Hadjadji S., Amari H., Bouiedda N., Guebailia A., Boucenna N., Mayache B., Houhamdi M.
Emergence ecology and body size dimorphism in Sympetrum fonscolombii and S. meridionale (Odonata: Libellulidae)
The study of dragonfly emergence provides insights into the understanding of their life history, ecology, and adaptation to abiotic and biotic factors. Here we investigate the emergence ecology and body size of two congeneric dragonflies (Sympetrum fonscolombii
Selys, and S. meridionale
Selys) in Northeast Algeria, highlighting the seasonal pattern, sex ratio at emergence, sexual size dimorphism (SSD), and vertical stratification. We found that both species, S. fonscolombii
in particular, showed quite asynchronous emergence. In both species, and especially in the larger S. meridionale, sex ratio was found to be female-biased, which is in line with the hypothesis of a negative relationship between SSD and sex ratio. There was no seasonal pattern of body size observed in both species. In S. meridionale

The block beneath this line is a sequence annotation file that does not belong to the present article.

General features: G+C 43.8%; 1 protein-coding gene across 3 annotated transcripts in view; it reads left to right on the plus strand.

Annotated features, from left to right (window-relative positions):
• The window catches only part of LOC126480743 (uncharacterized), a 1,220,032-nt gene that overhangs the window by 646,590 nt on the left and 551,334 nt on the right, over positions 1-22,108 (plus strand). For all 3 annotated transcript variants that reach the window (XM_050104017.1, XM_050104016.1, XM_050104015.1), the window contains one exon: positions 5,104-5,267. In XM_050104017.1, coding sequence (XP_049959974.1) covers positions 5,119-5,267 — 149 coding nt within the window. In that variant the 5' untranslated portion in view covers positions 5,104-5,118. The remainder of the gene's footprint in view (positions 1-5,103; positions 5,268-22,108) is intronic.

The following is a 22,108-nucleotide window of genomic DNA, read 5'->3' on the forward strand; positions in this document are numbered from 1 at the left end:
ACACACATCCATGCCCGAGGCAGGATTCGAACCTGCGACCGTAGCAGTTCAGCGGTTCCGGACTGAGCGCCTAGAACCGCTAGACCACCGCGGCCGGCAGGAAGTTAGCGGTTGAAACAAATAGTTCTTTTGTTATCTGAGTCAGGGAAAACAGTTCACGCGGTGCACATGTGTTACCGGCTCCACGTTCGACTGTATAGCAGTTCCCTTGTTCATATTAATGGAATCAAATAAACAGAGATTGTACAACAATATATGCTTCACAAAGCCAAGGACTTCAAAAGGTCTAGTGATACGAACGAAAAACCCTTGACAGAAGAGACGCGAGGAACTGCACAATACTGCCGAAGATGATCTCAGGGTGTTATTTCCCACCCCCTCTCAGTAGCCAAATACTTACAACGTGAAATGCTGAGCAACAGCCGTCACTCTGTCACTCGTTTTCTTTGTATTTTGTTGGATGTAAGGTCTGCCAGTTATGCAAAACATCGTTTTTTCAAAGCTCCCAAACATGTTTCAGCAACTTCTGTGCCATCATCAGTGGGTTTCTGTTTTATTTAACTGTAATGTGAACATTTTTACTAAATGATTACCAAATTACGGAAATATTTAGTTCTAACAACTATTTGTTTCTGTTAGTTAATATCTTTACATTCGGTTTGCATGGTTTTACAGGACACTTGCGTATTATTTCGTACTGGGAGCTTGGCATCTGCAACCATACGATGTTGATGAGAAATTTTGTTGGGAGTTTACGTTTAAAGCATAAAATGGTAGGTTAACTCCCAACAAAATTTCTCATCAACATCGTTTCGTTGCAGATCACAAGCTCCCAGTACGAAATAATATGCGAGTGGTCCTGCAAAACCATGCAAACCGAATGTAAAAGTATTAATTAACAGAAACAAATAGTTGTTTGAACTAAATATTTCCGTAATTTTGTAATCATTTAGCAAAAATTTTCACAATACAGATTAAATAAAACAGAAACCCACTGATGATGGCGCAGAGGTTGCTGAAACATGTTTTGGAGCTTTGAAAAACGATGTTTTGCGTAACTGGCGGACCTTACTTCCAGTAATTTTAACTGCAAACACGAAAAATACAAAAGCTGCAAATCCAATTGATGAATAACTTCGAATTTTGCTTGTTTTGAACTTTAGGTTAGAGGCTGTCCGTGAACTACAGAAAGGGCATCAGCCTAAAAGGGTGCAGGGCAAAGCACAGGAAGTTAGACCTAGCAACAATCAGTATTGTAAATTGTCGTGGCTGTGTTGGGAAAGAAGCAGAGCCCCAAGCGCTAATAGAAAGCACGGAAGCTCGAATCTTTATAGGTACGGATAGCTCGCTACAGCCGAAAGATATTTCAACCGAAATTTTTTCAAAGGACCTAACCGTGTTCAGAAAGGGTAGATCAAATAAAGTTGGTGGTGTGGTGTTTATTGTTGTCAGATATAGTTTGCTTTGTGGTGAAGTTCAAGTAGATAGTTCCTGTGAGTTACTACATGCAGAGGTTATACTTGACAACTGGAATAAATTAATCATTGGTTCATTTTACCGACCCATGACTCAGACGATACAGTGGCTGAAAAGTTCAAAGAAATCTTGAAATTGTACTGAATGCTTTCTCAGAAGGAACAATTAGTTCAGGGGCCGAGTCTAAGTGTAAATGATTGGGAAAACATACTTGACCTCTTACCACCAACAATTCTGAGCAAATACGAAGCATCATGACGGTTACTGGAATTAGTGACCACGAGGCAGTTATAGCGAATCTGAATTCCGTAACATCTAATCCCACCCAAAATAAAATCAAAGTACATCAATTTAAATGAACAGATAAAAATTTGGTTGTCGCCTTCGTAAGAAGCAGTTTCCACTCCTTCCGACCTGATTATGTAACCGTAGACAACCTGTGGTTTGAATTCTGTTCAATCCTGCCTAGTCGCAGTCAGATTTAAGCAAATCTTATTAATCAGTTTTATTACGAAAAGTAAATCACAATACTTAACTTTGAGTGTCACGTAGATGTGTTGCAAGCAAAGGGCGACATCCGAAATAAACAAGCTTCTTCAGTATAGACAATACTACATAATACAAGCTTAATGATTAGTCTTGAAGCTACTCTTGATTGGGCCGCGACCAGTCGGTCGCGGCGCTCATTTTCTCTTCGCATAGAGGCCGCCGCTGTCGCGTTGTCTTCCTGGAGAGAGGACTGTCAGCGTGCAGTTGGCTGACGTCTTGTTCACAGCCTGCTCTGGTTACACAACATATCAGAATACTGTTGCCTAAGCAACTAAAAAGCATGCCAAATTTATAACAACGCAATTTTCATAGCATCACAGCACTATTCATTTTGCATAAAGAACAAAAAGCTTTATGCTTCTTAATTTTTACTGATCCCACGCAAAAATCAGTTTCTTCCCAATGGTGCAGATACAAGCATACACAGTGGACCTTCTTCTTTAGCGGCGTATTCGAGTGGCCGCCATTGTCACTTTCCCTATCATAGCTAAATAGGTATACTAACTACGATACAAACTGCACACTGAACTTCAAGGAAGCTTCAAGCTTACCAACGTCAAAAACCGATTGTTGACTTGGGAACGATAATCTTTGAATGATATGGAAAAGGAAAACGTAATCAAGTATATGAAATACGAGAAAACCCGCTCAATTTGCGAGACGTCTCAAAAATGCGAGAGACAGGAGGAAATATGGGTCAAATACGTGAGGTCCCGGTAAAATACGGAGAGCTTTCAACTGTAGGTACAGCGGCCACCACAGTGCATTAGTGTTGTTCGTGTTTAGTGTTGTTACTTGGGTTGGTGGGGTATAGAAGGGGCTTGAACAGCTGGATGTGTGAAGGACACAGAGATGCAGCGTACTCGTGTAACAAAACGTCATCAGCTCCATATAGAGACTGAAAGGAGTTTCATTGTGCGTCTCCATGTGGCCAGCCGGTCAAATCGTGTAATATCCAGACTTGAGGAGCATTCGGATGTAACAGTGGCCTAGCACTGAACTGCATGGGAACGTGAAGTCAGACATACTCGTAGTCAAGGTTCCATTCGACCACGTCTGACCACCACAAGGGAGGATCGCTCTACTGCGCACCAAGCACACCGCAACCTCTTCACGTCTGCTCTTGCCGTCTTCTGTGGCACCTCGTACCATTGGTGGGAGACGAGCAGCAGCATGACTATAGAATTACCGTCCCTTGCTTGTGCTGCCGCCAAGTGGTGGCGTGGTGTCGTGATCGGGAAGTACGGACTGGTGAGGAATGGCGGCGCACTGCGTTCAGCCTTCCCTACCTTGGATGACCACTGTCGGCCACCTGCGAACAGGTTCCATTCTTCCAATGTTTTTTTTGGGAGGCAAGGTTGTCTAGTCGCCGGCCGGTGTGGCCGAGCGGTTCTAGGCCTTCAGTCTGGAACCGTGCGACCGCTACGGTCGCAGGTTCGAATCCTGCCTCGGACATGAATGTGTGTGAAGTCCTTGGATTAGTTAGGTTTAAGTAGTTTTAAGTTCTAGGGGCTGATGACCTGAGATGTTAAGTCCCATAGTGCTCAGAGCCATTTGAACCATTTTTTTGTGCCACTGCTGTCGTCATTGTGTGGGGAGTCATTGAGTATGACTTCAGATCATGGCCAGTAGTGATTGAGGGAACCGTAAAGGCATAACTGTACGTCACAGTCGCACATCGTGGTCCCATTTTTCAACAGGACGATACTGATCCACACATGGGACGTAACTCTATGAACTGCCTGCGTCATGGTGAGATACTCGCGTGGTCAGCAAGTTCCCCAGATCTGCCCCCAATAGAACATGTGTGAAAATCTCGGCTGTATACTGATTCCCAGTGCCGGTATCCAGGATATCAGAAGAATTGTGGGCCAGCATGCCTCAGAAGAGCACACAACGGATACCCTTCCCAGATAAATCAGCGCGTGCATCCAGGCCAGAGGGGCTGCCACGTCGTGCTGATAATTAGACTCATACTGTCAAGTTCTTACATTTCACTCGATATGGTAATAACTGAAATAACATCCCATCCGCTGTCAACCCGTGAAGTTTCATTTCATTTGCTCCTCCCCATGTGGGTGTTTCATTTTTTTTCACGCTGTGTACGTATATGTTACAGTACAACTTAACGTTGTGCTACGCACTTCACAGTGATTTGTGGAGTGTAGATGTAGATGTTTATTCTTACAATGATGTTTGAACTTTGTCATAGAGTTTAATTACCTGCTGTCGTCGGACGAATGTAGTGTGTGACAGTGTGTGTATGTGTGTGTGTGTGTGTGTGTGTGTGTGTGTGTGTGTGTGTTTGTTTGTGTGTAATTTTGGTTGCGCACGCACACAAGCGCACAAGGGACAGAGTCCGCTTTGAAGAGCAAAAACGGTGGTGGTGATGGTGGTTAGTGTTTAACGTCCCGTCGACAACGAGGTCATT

, SSD with regard to both body and wing sheath length was male-biased, while in S. fonscolombii, it was male-biased with regard to body length and female-biased with regard to wing length. Vertical stratification depended on support height (the higher the support, the higher the height of exuvia fixation) but had a complex relationship with the body size. The biological significance and implications of the vertical stratification-body size relationship are discussed. Doi https://doi.org/10.35513/21658005.2019.1.2 Keywords
Odonate; dragonfly; exuvia; sex ratio; body size; habitat selection; North Africa